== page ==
"It changes the game from a duopoly where cable operators have only the choice between Cisco and BelAir to a three-way race in which one company is pushing innovation and advanced antenna design and performance as a differentiator," he tells Light Reading Cable
But it's still hard to say how broadly and how rapidly Ruckus will be able to exploit its purported advantages, since most of that activity remains über concentrated. "It's unclear if the MSOs are going to go beyond the New York metro and invest in this technology and capability elsewhere," Ayvazian says.
Still, Ruckus isn't a cable stranger. Bright House Networks is using a different set of Ruckus products to supply wireless broadband access to apartments and other multiple-dwelling units. In 2008, Ruckus impressed cable engineers at a CableLabs conference with an in-home 802.11n video distribution platform that AT&T Inc. (NYSE: T) is already using to help shoot its U-verse IPTV service around customer homes. Ruckus, by the way, will be showing off its new strand-mounted gear at the CableLabs summer conference that takes place this week in Keystone, Colo. (See Ruckus Rules and AT&T's U-verse Gets Ready for Ruckus .)
BelAir plays with picocells
Ruckus may be encroaching on some new turf, but incumbent supplier BelAir isn't standing pat.
It's trying to expand its cable presence with the 100SP Strand Picocell, a compact wireless base station that includes Docsis 3.0 (for backhaul), unlicensed WiFi, and licensed 3G capabilities. In addition to giving cable ops the continued ability to provide mobile WiFi services, cable could also use it to offload 3G traffic, says Dave Park, Bel Air's VP of product marketing. (See BelAir Pitches Wi-Fi/3G Picocell At Cable .)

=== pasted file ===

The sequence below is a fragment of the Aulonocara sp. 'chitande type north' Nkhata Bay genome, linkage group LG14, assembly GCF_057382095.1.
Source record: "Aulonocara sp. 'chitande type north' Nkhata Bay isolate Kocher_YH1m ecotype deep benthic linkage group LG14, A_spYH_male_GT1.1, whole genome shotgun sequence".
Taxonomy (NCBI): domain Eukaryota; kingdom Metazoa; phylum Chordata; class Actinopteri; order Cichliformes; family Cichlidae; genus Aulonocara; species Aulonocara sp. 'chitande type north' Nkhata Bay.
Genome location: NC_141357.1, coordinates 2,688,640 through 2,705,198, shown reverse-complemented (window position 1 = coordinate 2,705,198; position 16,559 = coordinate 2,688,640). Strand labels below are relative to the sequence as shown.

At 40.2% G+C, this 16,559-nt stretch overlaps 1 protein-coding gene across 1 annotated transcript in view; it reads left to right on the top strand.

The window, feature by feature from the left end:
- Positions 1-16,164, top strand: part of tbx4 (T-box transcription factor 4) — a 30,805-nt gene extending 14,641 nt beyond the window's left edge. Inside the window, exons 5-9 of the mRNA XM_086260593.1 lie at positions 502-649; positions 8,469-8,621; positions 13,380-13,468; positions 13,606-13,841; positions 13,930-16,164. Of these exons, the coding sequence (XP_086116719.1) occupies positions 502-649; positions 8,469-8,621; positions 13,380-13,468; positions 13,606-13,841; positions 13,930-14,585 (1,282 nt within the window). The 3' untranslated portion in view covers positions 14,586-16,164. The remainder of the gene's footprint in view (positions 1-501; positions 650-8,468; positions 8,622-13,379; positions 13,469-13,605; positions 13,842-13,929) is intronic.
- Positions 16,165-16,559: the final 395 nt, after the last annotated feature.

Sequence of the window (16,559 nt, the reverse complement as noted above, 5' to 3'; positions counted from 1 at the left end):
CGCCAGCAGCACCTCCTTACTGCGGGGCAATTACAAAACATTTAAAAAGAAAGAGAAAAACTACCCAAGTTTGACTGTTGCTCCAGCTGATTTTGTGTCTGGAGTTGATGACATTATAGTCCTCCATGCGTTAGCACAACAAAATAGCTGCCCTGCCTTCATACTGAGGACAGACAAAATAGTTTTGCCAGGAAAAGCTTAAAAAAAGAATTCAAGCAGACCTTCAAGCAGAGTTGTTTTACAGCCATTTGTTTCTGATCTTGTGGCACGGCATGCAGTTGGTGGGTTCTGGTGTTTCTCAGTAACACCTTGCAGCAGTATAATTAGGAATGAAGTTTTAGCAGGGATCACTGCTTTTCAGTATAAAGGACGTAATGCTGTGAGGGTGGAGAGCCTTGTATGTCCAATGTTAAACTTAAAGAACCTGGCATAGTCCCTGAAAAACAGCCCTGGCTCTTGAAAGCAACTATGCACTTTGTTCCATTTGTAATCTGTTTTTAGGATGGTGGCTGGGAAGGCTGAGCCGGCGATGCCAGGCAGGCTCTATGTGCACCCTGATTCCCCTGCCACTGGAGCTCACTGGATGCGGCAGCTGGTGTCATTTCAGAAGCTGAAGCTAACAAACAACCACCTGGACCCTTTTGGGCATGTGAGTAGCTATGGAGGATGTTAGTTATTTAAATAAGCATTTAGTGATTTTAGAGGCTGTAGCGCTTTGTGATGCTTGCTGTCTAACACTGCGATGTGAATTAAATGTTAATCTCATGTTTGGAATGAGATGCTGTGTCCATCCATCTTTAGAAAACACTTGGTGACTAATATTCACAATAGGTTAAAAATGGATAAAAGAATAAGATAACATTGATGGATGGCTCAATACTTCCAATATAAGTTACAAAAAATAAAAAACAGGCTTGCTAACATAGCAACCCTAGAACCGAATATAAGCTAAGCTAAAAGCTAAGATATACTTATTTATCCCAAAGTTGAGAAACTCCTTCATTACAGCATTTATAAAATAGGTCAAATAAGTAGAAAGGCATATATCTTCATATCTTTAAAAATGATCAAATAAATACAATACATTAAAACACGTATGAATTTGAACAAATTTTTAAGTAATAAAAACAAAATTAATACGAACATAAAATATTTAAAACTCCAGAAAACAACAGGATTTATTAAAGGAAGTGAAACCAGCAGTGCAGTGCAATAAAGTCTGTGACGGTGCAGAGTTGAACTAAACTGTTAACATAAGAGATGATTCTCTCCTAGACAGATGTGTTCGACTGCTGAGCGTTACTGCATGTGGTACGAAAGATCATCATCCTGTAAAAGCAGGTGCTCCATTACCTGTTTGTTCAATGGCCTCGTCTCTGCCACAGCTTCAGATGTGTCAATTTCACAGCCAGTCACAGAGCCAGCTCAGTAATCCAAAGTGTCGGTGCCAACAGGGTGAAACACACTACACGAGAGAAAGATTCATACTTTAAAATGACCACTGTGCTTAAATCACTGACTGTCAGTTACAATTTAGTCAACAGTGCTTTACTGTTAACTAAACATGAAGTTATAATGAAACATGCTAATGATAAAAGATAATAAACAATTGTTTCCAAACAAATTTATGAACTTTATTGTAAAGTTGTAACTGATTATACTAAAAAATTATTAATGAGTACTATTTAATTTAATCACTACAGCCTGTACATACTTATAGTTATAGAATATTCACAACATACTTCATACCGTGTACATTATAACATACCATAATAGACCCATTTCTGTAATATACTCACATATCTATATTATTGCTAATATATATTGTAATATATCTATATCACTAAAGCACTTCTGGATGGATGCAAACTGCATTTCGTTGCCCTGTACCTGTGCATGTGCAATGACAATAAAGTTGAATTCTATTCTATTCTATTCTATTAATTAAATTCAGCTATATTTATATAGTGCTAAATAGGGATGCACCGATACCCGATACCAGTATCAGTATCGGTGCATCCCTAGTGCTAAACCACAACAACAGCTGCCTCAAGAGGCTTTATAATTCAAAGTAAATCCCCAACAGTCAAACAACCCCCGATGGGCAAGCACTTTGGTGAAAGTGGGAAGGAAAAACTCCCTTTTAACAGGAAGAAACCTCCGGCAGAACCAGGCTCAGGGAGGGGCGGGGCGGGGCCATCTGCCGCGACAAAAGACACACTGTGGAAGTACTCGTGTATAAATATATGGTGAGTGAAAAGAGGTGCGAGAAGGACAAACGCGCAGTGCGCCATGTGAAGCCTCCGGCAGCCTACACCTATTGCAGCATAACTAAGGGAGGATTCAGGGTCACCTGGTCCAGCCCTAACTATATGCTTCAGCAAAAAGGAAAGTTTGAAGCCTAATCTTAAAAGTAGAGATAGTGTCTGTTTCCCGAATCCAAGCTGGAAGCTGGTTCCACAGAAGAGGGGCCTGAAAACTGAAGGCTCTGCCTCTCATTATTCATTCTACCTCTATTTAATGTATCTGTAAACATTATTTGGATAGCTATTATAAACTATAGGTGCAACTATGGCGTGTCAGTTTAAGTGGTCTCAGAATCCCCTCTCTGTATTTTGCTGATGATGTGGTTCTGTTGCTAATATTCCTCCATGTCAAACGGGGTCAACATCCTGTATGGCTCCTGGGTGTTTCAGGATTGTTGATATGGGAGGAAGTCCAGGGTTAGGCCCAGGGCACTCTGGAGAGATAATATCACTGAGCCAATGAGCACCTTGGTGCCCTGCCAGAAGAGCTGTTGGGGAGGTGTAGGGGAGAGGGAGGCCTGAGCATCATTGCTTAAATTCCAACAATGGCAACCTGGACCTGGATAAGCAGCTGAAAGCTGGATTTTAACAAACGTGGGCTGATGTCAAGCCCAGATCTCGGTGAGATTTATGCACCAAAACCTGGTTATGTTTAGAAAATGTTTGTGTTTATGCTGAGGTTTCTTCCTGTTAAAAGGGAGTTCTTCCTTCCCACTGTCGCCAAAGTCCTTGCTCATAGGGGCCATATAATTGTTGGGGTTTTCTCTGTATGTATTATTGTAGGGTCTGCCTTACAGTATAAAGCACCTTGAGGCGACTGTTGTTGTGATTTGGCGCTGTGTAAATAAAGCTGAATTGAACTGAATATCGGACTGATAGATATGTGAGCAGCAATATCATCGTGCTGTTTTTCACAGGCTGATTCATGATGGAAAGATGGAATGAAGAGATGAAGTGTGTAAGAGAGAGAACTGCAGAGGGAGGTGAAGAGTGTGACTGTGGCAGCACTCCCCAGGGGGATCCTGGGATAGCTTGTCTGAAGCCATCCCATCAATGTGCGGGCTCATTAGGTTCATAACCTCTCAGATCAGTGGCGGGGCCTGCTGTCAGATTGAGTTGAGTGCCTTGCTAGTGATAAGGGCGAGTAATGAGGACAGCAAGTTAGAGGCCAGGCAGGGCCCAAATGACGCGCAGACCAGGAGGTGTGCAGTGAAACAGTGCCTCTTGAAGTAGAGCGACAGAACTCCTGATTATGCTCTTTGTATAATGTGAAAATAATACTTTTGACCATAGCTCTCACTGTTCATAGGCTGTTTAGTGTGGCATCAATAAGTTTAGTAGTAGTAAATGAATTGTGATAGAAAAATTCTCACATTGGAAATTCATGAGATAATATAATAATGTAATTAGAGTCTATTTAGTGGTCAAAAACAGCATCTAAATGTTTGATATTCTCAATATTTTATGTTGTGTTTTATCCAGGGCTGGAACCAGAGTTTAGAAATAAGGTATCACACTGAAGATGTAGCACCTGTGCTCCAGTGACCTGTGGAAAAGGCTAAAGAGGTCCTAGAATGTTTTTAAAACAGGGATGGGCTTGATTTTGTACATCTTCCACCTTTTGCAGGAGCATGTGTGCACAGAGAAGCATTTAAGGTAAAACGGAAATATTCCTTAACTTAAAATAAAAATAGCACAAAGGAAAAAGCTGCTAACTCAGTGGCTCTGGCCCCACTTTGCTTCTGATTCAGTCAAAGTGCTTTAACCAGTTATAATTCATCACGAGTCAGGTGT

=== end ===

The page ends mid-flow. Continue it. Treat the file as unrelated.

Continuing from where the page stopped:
MSOs could use that same device, he says, to offload an operator's own 3G service traffic or get paid to help backhaul the 3G traffic of other wireless service operators -- a group that could be increasingly interested in affiliating or aligning with cable to alleviate the stress on their cellular networks.
As for the first option, it could come in handy for MSOs, such as Comcast and Time Warner Cable, that are offering mobile data plans that factor in 3G and WiMax via a partnership with Clearwire LLC (Nasdaq: CLWR). It could also factor in at Cox Communications Inc. , which is starting off with 3G-based services that piggyback on the Sprint Corp. (NYSE: S) network, but is also building its own wireless networks using spectrum gained at auction. (See Cox Finds Friends for 3G Wireless Trials in Omaha and Cox Wireless: Soup to Nuts .)
Park says the picocell architecture, which uses smaller-sized cells, is positioned to do a better job than macrocells at addressing the massive data requirements envisioned for mobile services that consumers will be leaning on for video and other bandwidth-intensive apps.
BelAir, which is also showing its latest wares at this week's CableLabs confab, says it has two lead customers for the 100SP Strand Picocell but isn't naming them.
— Jeff Baumgartner, Site Editor, Light Reading Cable